Matrix multiplication is a binary operation that produces a matrix from two matrices. Multiplying matrices is ubiquitous in mathematics, physics and computer science. You can perform matrix multiplication in Python using nested loops, list comprehension or the dot() method from numpy.

This tutorial will go through how to multiply two matrices in Python with the help of code examples.


Matrix Multiplication Explained

A matrix is a rectangular arrangement of numbers into rows and columns. We refer to each number as a matrix element or entry in a matrix.

For example, the matrix below has two rows and three columns. The element in the second row in the first column of the matrix is 4.

To perform matrix multiplication, the number of columns in the first matrix must equal the number of rows in the second matrix. The resultant matrix will have the number of rows of the first and the number of columns of the second matrix. Below is an example of matrix multiplication.

Matrix elements
Matrix elements
Matrix Multiplication
Matrix multiplication

Let’s look at an example of matrix multiplication between a 2×3 and a 3×2 matrix. The result will be a 2×2 matrix, and the green highlight shows how we perform a row by column multiplication.

Matrix multiplication numerical example
Matrix multiplication numerical example

Matrix Multiplication in Python Without NumPy

Matrix Multiplication in Python Using Nested Loop

Creating a Matrix in Python Without NumPy

In Python, we can create a matrix as a nested list, which is a list within a list. Each element in a nested list is a row of the matrix, for example:

X = [[10, 3, 5],
[7, 9, 2],
[11, 6, 9]]

represents a 3×3 matrix. Putting each row on a separate line in your code will improve readability.

Creating a Matrix in Python With NumPy

We can create a matrix using NumPy by passing a nested list to the array() method, for example:

import numpy as np

X = np.array([[10, 3, 5],
[7, 9, 2],
[11, 6, 9]])

print(X)
[[10  3  5]
 [ 7  9  2]
 [11  6  9]]

Indexing a Matrix in Python

We can select the first row in X using X[0] and select the element in the first row of the first column using X[0][0]. Let’s look at an example of multiplying two matrices using a nested loop.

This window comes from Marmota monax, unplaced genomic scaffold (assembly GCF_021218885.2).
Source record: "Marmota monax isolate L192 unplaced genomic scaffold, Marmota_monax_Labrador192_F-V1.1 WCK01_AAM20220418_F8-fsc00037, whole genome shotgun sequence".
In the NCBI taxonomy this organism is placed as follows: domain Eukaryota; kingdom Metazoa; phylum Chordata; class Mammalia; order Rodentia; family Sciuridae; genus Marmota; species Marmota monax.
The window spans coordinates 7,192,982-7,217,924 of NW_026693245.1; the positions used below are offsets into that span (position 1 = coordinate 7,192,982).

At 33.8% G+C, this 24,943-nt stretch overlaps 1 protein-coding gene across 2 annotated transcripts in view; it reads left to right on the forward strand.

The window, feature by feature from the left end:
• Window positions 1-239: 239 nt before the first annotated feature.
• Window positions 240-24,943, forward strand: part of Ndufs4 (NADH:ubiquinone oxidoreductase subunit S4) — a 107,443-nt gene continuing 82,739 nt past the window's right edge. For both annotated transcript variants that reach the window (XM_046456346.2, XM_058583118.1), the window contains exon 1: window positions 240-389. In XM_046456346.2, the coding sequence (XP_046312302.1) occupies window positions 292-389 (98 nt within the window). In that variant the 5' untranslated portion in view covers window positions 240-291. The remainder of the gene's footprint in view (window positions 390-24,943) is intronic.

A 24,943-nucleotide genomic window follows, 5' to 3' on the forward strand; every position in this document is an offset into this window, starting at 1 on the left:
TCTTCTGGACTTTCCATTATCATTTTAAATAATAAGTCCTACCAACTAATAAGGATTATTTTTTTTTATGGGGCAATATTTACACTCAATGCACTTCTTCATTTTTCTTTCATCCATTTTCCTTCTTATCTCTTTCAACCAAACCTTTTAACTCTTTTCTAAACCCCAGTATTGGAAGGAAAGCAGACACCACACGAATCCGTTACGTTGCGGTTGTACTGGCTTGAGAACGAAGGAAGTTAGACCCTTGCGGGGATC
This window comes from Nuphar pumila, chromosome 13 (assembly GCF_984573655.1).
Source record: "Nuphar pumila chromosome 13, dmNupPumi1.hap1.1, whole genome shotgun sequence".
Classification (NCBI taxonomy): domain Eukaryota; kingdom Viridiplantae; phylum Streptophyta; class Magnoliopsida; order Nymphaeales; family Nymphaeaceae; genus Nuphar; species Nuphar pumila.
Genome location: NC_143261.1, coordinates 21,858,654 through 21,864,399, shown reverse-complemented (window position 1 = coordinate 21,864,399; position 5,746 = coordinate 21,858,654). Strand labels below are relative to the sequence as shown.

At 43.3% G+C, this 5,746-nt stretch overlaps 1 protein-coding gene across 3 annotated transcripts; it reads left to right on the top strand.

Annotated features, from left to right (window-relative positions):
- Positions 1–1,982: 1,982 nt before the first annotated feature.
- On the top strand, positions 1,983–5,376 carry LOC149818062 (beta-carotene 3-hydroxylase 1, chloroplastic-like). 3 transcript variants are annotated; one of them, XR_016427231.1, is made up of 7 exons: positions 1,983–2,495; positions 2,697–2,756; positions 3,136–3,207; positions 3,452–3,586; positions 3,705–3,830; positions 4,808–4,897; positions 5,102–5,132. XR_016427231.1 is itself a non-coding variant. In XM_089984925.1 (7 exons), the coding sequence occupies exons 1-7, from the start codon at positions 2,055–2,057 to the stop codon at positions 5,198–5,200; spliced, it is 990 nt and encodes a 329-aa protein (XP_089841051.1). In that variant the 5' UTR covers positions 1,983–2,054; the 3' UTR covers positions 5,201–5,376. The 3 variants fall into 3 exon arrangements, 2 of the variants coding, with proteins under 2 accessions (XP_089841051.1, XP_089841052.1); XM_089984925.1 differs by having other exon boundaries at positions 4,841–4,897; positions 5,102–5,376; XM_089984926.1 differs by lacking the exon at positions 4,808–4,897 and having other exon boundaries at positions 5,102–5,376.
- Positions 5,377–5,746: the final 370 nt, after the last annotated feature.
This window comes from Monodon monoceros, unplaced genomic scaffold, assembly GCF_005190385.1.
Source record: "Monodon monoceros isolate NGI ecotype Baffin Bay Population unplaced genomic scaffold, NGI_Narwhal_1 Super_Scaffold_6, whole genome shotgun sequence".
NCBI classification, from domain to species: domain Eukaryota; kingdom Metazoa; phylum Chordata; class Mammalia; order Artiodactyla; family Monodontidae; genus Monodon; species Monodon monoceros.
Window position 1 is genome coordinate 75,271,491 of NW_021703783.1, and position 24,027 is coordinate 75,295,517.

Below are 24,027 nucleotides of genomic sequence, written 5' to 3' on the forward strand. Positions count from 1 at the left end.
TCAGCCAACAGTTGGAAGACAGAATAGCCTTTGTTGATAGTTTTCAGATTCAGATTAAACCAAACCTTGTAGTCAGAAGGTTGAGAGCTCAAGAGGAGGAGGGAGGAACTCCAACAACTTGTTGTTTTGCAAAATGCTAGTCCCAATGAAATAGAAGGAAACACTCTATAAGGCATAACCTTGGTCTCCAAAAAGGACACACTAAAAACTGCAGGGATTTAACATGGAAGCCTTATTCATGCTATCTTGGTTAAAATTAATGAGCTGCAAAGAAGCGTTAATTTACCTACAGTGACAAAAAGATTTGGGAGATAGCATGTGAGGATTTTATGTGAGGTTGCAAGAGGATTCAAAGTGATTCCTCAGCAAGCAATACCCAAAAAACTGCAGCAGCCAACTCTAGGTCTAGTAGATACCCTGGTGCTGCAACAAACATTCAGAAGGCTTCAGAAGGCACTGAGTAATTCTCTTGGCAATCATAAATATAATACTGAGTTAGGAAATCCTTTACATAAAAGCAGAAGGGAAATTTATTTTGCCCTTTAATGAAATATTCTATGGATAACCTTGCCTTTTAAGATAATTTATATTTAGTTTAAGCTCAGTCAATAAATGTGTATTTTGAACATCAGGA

# Program to multiply two matrices using nested loops

# 3 x 3 matrix

X = [[10, 3, 5],
[7, 9, 2],
[11, 6, 9]]

# 3 x 4 matrix

Y = [[8, 5, 1, 10],
[7, 6, 3, 1],
[2, 4, 9, 1]]

# result is a 3 x 4 matrix

result = [[0, 0, 0, 0],
[0,0,0,0],
[0,0,0,0]]

# Iterate over rows in X

for i in range(len(X)):

    # Iterate through columns in Y

    for j in range(len(Y[0])):

        # Iterate through the rows of Y

        for k in range(len(Y)):

            result[i][j] += X[i][k] * Y[k][j]

for r in result:
    
    print(r)

In the above program, we use nested for loops to iterate over each row and column and calculate the sum of the products for each row by column multiplication. Let’s run the code to get the result:

[111, 88, 64, 108]
[123, 97, 52, 81]
[148, 127, 110, 125]

Matrix Multiplication in Python Using Nested List Comprehension

Nested list comprehension performs a list comprehension within a list comprehension, resulting in a nested list. The syntax for nested list comprehension is:

new_list = [[expression for item in list] for item in list]

We can use nested list comprehension to multiply two matrices, similar to the nested loop method. Let’s look at an example:

# Program to multiply two matrices using list comprehension

# 3 x 3 matrix

X = [[10, 3, 5],
[7, 9, 2],